DIPLOMATIC LUNCH — The French were elated by the success of the Bush-Sarkozy lunch at Kennebunkport, which Paris regards as the first in a sequence of meetings designed to establish a personal relationship between the two leaders. Sarkozy certainly, and Bush presumably, will be in New York for the opening of the U.N. National Assembly on Sept. 23, when U.N. ritual prescribes that they will sit together at lunch. An official visit to Washington by the French president will follow shortly afterwards, possibly by the end of that same month. The warming of U.S.-French relations is all the more satisfactory [...]
On Monday, Presidents Bush and Karzai concluded their Camp David meeting with a press conference at which they stood united on every major issue. By Thursday, the bloom was off the rose: In a snub to both Bush and Karzai, Pakistan’s President Musharraf backed out of a tribal assembly that the United States had orchestrated, and a British commander made headlines when he said America’s counterinsurgency operations are undermining NATO’s efforts. Not once during their eight meetings over five years have the two presidents faced such challenges at home. Karzai finds his once-meteoric popularity waning in the face of his [...]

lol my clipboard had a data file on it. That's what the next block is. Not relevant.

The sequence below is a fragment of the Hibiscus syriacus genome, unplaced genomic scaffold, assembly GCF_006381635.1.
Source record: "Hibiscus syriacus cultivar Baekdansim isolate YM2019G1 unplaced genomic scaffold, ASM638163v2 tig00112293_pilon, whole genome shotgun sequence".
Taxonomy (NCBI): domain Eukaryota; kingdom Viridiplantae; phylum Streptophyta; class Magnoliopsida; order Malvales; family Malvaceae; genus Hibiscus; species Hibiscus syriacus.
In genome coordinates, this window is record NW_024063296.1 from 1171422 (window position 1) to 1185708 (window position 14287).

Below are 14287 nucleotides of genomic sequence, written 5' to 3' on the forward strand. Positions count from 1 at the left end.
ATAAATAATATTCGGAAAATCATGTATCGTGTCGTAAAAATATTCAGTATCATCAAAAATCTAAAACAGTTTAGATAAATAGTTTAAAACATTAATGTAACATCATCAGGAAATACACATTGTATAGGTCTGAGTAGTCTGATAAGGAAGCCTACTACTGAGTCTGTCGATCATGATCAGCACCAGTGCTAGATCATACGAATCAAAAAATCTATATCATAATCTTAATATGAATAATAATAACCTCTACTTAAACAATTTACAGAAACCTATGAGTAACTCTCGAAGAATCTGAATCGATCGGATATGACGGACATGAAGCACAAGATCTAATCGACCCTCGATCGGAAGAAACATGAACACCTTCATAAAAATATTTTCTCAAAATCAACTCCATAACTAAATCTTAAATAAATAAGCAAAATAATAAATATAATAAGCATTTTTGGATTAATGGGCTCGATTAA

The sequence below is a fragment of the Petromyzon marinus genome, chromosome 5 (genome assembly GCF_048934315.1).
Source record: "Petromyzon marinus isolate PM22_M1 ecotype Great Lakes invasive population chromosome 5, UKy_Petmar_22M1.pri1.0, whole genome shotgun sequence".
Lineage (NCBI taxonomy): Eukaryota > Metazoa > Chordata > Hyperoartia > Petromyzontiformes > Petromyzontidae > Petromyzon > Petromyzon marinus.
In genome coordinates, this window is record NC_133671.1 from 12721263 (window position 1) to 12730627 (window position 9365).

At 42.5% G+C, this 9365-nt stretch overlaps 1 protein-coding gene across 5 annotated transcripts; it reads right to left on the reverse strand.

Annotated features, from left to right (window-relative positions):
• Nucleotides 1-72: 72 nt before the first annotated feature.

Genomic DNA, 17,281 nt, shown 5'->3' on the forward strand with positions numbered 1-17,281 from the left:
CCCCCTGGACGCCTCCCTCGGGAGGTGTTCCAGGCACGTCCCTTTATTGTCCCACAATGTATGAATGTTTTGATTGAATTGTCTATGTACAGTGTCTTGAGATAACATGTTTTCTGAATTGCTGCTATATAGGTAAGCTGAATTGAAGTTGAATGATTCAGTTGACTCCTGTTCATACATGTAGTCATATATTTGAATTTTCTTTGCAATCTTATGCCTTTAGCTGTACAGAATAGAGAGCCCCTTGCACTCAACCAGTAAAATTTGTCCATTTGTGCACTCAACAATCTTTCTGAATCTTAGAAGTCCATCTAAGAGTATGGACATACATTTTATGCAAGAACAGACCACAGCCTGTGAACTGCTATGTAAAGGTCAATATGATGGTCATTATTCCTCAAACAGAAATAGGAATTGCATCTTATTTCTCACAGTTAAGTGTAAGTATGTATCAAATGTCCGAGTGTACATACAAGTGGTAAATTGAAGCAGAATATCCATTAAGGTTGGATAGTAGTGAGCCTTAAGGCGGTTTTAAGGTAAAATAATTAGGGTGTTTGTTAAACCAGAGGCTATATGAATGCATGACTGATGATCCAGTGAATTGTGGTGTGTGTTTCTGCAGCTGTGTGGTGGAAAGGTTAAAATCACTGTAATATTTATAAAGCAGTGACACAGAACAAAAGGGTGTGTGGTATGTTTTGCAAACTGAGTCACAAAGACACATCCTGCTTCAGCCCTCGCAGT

In the long list of ominously difficult foreign policy choices facing America, the question of how to deal with Pakistan ranks near the top. As in the case of Iraq — the undisputed first item on that grim list — all the choices look bad. And, also as in Iraq, taking the wrong path could help unleash dangers that make today’s threats look tame by comparison. In all matters related to Pakistan, one fact looms large: Pakistan has nuclear weapons. With instability increasing there, policymakers cannot ignore the risk of a takeover by Islamic extremists. We don’t know how likely [...]
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